KNOXVILLE, Tenn. — He’s less than two weeks old, but he shows the telltale signs of a baby agitated and in pain: an open sore on his chin where he’s rubbed the skin raw, along with a scratch on his left check. He suffers from so many tremors that he’s been placed in a special area so nurses can watch him around the clock in case he starts seizing — or worse, stops breathing.
The baby is one of many infants born dependent on drugs. He is being treated at East Tennessee Children’s Hospital in Knoxville, where doctors and nurses are on the front lines fighting the nation’s prescription drug epidemic. Drug abuse in the state is ranked among the nation’s highest, according to some estimates, a fact underscored by the number of children born with signs of drug dependence.
In 2008, East Tennessee Children’s Hospital treated 33 infants at the hospital for drug dependence, known as neonatal abstinence syndrome. Officials there expect that number to skyrocket to 320 this year. Since 2008, the hospital has treated 538 infants who are dependent on drugs. Last year, the hospital treated 283 babies suffering from dependence.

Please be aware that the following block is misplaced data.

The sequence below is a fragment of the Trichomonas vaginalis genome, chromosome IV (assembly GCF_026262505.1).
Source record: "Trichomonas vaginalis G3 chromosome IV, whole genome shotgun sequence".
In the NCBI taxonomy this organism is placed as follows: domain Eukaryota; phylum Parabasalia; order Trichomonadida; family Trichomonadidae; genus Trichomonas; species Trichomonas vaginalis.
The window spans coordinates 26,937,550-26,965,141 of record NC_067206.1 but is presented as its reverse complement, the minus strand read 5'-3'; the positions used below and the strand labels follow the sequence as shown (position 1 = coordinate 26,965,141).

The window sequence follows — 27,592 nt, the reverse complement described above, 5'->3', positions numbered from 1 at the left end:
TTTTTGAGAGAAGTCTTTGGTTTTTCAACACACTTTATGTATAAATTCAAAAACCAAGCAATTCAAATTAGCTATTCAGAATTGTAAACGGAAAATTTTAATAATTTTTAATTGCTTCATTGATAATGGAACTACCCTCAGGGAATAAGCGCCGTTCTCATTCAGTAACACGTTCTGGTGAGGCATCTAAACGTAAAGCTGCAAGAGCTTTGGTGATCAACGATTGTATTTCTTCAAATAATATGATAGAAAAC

“It blew us away,” Andrew Pressnell, a nurse at the unit, said of the dramatic increase. “We didn’t know what to do.”
In most cases at the hospital, which specializes in treating drug-dependent infants and has shared its methods with other facilities nationwide, mothers had abused prescription painkillers or anti-anxiety medicines while pregnant, including hydrocodone, oxycodone, Xanax and Valium.
States across the U.S. have passed laws to crack down on prescription drug abuse, including in the Appalachian region, where the drugs were easily available as they flowed north from so-called “pill mills” in Florida. Federal authorities have stepped up prosecutions, and states including Kentucky and West Virginia have passed laws in an effort to curb the problem.